It’s 4:57 a.m., and I just pressed “Send” on an e-mail. My revision of BIG MOUTH is zipping through cyberspace at this very moment, headed for my editor’s computer. Wait, no, a few seconds have passed. It’s probably already there.
And I can’t get it back.
Posting an e-mail isn’t like using a U.S. Post mailbox. You can’t stick a wad of gum on the end of a fishing pole and pull a letter back out if you change your mind. Seriously, I saw someone do that once. I was maybe six or seven, riding my white Schwinn (my first two-wheeler!) along the sidewalk when I saw a guy fishing for his letter. Like even if something DID stick to the gum, it would be HIS letter…. He could’ve been throwing back the ones that weren’t his, I suppose. Or maybe he wasn’t after his own letter, now that I think about it. Maybe he was after someone else’s! Goodness! I wonder if he ever hooked it? More juicy yet, I wonder what was IN the letter that made fishing it out so important? Ah, now there’s an idea for a story…
But alas, there’s no fishing rod long enough to reach from San Diego to New York, so it’s all a moot point. Big Mouth is with my editor now. And I’m here pondering the concept of letting go.
I talked this very issue over with my barista yesterday at Starbucks. (I know, I know, I swore I’d never cattle-call at their trendy counters, and I don’t even like coffee. But my library doesn’t open until 11:00, so this is the nearest place I can linger with my computer when I score precious morning hours away from home. So shoot me.) Mr. Barista was so earnest and sweet and articulate, sharing with me his fear of trying to finish the children’s book he’d started writing. He could feel the story taking on a life of its own, yet he wasn’t ready to let go of his original idea for it. He was also an experienced songwriter, so he understood that letting go was part of the creative process. He just wasn’t ready.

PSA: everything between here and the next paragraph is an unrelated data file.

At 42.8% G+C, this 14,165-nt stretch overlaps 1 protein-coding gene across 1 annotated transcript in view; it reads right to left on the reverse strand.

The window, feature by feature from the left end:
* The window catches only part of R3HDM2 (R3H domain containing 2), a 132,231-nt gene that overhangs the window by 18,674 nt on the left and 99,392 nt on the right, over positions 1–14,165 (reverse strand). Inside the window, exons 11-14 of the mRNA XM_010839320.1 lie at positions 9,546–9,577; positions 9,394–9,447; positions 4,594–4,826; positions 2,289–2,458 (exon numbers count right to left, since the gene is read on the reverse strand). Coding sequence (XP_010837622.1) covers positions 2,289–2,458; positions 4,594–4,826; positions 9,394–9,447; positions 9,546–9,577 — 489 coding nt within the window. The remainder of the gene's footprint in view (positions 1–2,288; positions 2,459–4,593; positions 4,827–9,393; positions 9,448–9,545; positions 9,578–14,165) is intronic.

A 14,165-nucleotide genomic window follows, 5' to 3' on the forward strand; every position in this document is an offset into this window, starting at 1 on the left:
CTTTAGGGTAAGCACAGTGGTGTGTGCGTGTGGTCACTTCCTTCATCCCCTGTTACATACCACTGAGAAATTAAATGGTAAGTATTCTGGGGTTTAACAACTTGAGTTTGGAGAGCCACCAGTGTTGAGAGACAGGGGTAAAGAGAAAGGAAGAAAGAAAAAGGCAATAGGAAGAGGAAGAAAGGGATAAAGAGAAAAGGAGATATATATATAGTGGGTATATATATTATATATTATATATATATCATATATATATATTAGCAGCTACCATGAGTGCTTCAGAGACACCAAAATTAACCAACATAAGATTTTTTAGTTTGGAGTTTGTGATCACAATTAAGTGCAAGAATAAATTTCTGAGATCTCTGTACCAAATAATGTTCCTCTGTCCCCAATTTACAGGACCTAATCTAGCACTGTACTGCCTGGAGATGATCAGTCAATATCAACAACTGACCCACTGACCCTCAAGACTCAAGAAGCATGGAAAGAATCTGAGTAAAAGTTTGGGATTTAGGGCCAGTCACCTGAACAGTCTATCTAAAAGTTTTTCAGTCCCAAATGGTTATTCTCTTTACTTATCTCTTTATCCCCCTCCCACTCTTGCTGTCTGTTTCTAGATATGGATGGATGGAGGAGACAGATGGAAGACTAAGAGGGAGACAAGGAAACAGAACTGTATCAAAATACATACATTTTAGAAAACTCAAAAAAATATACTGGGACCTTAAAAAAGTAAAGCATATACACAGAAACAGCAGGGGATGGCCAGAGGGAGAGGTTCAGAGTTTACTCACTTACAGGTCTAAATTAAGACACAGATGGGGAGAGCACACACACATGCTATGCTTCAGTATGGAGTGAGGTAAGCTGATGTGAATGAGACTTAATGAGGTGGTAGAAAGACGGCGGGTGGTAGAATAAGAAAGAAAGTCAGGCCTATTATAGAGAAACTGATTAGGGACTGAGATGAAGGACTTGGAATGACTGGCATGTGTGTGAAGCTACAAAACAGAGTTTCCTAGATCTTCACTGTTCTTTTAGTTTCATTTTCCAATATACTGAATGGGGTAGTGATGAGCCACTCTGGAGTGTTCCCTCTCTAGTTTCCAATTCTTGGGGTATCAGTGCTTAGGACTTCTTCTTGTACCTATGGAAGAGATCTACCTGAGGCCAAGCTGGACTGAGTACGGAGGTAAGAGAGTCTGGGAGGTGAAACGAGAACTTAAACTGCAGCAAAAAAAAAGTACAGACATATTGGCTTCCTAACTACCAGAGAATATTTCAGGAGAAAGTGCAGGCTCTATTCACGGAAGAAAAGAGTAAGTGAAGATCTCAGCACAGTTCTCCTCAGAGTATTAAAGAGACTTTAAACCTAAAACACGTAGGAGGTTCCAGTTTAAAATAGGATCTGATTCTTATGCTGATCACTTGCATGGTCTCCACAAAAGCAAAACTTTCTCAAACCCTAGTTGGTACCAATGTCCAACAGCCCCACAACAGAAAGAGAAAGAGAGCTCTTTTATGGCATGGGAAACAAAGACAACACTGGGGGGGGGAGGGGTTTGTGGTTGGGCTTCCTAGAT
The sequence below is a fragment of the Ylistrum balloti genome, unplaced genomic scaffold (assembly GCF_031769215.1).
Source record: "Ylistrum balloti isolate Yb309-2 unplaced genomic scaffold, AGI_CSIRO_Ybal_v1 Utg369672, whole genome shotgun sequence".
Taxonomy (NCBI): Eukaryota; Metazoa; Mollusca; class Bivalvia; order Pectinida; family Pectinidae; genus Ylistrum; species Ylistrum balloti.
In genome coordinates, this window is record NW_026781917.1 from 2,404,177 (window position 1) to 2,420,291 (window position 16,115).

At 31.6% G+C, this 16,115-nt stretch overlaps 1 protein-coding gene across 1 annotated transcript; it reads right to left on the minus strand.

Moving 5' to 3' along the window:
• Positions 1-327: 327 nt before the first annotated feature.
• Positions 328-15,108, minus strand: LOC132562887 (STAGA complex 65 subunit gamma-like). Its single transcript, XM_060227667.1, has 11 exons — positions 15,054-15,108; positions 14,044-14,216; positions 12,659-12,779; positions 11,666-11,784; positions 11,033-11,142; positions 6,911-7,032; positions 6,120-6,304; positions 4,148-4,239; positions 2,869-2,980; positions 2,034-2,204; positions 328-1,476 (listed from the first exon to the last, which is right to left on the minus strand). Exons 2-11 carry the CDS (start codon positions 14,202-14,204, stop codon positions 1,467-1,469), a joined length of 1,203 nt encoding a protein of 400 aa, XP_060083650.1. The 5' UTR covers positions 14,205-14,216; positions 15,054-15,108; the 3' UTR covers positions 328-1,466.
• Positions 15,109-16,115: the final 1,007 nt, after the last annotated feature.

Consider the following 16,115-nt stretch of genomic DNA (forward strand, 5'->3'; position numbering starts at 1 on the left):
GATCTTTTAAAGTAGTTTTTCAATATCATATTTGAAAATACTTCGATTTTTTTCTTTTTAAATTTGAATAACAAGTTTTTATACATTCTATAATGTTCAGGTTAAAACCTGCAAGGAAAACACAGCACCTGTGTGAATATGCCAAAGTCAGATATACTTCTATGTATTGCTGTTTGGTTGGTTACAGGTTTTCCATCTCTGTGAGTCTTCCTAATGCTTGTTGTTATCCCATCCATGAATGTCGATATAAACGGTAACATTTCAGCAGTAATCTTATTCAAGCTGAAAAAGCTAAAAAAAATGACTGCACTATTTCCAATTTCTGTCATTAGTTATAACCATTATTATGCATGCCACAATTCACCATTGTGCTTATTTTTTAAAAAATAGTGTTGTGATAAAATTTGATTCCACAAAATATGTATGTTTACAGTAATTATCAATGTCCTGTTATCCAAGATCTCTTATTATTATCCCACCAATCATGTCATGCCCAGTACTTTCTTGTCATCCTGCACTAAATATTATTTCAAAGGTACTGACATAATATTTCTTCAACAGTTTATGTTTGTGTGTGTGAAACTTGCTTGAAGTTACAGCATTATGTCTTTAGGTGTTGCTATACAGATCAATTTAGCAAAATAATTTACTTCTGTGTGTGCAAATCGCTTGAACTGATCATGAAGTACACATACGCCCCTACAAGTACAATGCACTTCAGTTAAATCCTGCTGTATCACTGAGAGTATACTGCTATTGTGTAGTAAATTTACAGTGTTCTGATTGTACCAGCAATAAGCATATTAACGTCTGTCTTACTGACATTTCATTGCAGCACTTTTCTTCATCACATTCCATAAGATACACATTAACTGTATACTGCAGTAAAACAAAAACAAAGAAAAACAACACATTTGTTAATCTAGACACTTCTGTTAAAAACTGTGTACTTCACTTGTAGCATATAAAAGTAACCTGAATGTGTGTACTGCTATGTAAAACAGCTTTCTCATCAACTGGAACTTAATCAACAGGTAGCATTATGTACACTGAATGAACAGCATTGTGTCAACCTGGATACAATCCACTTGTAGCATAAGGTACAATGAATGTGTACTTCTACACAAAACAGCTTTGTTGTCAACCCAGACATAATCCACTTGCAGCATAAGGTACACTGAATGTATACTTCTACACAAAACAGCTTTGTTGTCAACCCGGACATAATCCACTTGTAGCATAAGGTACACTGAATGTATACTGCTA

I understood his reluctance. It’s hard to proceed when your map has been torn and the bridges burned, especially when you’re a tad “control freak” like I am. But I’ve learned in the course of the two novels I’ve written, the two I’m in the middle of, and the picture books that I’ve drafted, that there always comes a point where you have to hand over the reins to the story. I watched master storytellers do this during my decade as an editor at Harcourt, and continue to see it in my current role as freelance editor. Not letting go results in a forced story, the sensation of sailing a river re-routed from its natural course, of riding a bicycle with permanent training wheels. You stunt the natural flow of the story and ultimately deprive yourself and your readers of the true wind-in-your-hair ride that makes stories so fun.
The confidence an author has over a story controlled is like me on my white Schwinn with its training wheels still on: Those gawdawful plastic trainers were clunky and made me totter, but I was content. I stayed upright, I avoided skinned knees, and I made it around the block with nary a fall. But even as I pedaled along, my older sister rode circles around me, zipping past and popping wheelies off the curb, the tall orange flag on the back of her banana seat flapping in the wind, her long brown hair doing the same. Her bike didn’t have trainers. Yet despite the scrapes on elbows and knees, she hooted and laughed. She was everything I wanted to be.
I wanted to be free to pop wheelies off curbs, I wanted to hoot doing it, and I wanted to feel the wind in my long hair. So I told my dad those training wheels had to go. He then ran behind me, holding the back of my seat as I struggled for balance. “Don’t let go!” I screamed. “I won’t!” he shouted. “Don’t let go!” “I won’t!” “Don’t let go!”… Silence.… My dad was far behind me, of course, waving and grinning and holding one thumb up. I was on my own, wobbling even more than I had with my training wheels on, hooting in terror, steering away from curbs…or at least I hoped I was. I couldn’t see a dang thing with that stupid wind blowing my hair across my eyes.
So did I munch it? Was an ambulance summoned? Or was my dad’s knowing when to let go the key to a whole new joy on two wheels? I won’t tell you that. I’ll just tell you that I took my hands off the handlebars of Big Mouth at page 150 and let the story steer itself. We teetered a few times and even ran over a character as the plot changed and he was no longer necessary, but the book is better for it. I’m certainly wiser for the ride: I’ve learned to let go despite the risk of bumps and scrapes. I’ve learned to let the wind blow things where it may. And I’ve learned to press “Send” and then close my e-mail program and move on.